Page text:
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There are also simple helpful hints in the guidelines. For example, once you obtain adequate asthma control, your patient should not be using their albuterol more than twice per week to control spontaneous asthma symptoms In other words, if somebody spontaneously needs albuterol for shortness of breath (not counting pre-treatment for exercise) more than twice a week, then your level of asthma control is probably not adequate. Medscape: The guidelines place a strong emphasis on spirometry. Should clinicians be monitoring spirometry regularly in an office setting, and, if so, how do you obtain this without adversely affecting the flow of patient care?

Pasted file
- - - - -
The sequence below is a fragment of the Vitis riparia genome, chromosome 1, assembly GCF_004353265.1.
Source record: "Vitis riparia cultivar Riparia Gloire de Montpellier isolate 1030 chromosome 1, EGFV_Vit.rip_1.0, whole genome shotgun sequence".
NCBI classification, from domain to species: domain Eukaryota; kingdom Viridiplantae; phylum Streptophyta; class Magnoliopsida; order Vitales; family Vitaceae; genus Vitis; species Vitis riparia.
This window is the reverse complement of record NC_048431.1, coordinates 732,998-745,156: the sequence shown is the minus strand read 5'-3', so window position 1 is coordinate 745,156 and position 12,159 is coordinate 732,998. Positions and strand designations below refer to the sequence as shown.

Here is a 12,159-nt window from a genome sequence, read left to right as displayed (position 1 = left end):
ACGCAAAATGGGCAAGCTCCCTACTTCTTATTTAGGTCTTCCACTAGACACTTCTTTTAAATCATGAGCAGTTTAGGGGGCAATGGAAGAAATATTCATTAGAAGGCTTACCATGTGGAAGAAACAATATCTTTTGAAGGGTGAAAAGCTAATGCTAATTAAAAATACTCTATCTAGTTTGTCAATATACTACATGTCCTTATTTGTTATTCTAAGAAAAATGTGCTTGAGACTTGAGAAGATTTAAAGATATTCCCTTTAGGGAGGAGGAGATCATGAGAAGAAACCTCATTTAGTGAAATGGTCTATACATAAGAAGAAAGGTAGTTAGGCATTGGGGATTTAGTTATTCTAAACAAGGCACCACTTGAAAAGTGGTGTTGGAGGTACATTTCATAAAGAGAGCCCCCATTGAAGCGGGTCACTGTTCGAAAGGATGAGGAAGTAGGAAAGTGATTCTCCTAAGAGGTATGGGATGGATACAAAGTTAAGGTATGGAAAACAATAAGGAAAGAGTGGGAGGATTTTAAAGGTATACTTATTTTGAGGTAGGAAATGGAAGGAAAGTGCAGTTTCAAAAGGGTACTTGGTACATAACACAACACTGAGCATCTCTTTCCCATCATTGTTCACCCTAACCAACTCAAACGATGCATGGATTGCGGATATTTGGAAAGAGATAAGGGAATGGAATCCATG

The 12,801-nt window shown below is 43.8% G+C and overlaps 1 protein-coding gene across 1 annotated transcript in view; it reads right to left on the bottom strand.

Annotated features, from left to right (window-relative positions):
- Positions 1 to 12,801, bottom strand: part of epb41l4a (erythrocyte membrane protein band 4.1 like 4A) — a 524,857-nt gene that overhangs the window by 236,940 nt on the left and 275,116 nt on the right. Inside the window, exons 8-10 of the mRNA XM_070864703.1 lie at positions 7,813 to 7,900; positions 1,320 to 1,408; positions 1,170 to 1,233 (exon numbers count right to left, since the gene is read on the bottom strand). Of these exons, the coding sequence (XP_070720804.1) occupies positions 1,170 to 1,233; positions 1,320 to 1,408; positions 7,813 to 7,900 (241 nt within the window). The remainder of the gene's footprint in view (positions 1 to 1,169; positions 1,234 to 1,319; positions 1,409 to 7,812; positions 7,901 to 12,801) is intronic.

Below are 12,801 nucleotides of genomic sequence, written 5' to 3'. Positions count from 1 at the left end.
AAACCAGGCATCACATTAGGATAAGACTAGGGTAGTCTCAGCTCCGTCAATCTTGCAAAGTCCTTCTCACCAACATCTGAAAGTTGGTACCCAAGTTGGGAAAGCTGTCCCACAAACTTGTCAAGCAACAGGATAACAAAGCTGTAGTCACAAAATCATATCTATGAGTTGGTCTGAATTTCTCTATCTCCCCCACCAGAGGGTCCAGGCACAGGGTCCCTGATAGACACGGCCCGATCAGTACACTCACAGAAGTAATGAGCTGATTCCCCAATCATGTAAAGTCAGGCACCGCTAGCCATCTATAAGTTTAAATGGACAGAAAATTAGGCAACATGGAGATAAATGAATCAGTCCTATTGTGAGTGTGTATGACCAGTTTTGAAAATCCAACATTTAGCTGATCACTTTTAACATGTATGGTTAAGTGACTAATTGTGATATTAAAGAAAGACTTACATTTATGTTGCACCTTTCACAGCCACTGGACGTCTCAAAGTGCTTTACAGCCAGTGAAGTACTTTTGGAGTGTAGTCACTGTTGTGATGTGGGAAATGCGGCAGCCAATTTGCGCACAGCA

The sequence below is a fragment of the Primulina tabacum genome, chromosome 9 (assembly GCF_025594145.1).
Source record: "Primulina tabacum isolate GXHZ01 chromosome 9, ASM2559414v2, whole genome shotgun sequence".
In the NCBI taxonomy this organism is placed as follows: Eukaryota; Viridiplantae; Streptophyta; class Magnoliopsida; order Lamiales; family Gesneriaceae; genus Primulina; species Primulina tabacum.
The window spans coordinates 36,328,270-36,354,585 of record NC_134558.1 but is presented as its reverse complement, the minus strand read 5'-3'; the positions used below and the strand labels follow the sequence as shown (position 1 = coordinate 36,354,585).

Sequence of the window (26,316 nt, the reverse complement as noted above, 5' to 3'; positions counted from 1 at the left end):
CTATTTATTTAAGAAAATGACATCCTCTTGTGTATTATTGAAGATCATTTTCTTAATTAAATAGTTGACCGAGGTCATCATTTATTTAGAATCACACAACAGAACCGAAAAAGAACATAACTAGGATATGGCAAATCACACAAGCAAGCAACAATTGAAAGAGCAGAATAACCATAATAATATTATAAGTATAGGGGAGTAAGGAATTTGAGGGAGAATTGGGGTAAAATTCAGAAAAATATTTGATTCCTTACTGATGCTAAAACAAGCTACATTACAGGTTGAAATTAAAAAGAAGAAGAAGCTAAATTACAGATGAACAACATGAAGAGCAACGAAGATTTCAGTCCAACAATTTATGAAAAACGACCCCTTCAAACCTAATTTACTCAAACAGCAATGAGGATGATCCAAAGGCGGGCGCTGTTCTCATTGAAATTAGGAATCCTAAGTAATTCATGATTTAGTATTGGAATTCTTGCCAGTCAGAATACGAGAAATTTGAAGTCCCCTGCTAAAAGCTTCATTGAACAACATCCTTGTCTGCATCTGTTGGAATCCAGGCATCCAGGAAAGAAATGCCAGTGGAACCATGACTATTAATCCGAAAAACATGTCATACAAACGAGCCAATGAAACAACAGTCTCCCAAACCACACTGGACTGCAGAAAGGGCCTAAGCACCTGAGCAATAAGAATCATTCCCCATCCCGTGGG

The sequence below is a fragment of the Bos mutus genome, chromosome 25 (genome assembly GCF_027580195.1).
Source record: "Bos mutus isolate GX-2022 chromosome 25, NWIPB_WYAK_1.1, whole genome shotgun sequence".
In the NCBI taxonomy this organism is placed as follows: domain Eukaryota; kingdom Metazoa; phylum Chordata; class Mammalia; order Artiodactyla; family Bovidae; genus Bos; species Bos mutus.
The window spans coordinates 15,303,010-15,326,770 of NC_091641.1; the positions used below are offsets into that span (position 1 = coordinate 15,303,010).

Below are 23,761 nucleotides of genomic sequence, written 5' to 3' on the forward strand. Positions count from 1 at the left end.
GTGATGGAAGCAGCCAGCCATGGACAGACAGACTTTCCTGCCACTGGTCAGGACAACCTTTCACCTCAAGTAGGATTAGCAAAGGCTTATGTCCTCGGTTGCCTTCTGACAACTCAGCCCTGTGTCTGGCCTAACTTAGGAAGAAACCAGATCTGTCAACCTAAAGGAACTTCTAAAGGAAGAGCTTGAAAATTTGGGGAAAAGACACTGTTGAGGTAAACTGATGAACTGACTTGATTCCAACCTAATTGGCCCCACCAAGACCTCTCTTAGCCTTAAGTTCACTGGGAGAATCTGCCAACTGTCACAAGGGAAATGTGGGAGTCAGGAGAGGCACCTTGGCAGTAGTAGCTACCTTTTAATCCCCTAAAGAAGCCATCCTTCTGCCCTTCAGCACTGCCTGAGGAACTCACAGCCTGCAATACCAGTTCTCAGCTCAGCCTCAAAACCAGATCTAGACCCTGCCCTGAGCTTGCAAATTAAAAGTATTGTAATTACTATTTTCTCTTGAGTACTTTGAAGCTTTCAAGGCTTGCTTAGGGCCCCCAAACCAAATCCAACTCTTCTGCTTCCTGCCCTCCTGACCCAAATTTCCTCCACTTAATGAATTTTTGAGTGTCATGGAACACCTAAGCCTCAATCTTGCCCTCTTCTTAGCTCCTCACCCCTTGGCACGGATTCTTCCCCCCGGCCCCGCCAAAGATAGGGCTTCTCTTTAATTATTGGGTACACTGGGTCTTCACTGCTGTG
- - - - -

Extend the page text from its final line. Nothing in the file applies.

Dr. O'Hollaren: Spirometry is a very important metric that we use to see if what we're using to treat patients with asthma is actually working or not. Office spirometry is sometimes not used because clinicians feel that it will disrupt the flow of patient care. In addition, some clinicians may have forgotten some of the skills used in interpretation of office spirometry. The latter can be addressed with a brief lecture or refresher course regarding the meaning of values obtained using office spirometry. What we do in our office is check spirometry in patients prior to placing them in the examination room. It is basically a vital sign that is taken for our patients with asthma to help the clinician decide how that patient is doing at the time of the office visit. You would not think of having someone come in for a hypertension check up without having the blood pressure checked prior to seeing the patient, and the same should be true for checking spirometry in patients with asthma. We use it to help guide our decisions regarding therapy. The way not to disrupt patient care is to have it done before the patient is put in the examination room. Others will bring a small portable spirometer into the examination room and perform the test there. It is very clear that reliance on symptoms alone to follow patients with asthma is totally inadequate and cannot be the basis for clinical decision-making. If you go into a room with an asthmatic patient and ask them how they're doing, and try to make treatment decisions based on history alone, you will be more often wrong than right. It is no more accurate to guess a patient's blood pressure than it is to guess their pulmonary function and so spirometry simply needs to be checked. Medscape: You discussed the importance of a patient-clinician relationship with regard to medication compliance. How do you handle steroid phobia in patients with asthma and how about steroid phobia on the part of parents of pediatric asthma patients? Dr. O'Hollaren: This is a very common problem. I think the fundamental way to address steroid phobia in both patients and parents is to explain the physiology of asthma to the patient and the parents. I find that anatomical models that show airway swelling and inflammation speak a thousand words about why we need an antiinflammatory component to our asthma treatment programs. When we show the how smooth muscle constriction is only a small part of the physiology that produces symptoms, then we have the patients' attention and they have a conceptual framework to understand why they need to take inhaled anti-inflammatory medications. It is also important to point out that the data are very strong that the use of inhaled corticosteroids reduces the risk of dying from asthma and reduces the risk of needing emergent care or hospitalization. In contrast, the data show that increasing use of albuterol inhalers is associated with an increased risk of hospitalization and an increased risk of dying from asthma. There is a misunderstanding in the eyes of many patients that albuterol is harmless and steroids are harmful. In the case of asthma, appropriately dosed inhaled corticosteroids can be lifesaving, and excessive reliance on short-acting bronchodilators can be life-threatening. So, the relationship between inhaled steroid use and dying from asthma, which is an inverse relationship, is very helpful to bring parents on board if they think that the use of steroids will be too harmful for their child. I also discuss the results of the CAMP Study, published in The New England Journal of Medicine several years ago, in which the data showed that inhaled corticosteroids could be safely taken in children with asthma without significant effects on growth, bone density, ocular side effects, or psychological parameters. I think the data are abundantly clear and very clearly outlined in the NIH Guidelines that the cornerstone of management for persistent asthma is inhaled corticosteroids. Symptomatic use of short-acting beta-agonists should be used only on an as needed basis, and hopefully less than or equal to twice per week, so that we know we have good foundational baseline control of breathing. Frequently parents also have misconceptions about the fact that asthma is going to prevent their children from participating in sports or athletics. I find that sometimes parents will subconsciously discourage their children from relying on asthma inhalers because it means that they're weak or that they're not working hard enough to "get into shape." In fact, I point out that over 10% of the US Olympic team has asthma, and they are incredibly compliant with their medications to ensure optimal performance. In summary, I think it's important to point out that inhaled corticosteroids are lifesaving medications, that they decrease the risk for death from asthma, they decrease the risk of hospitalization and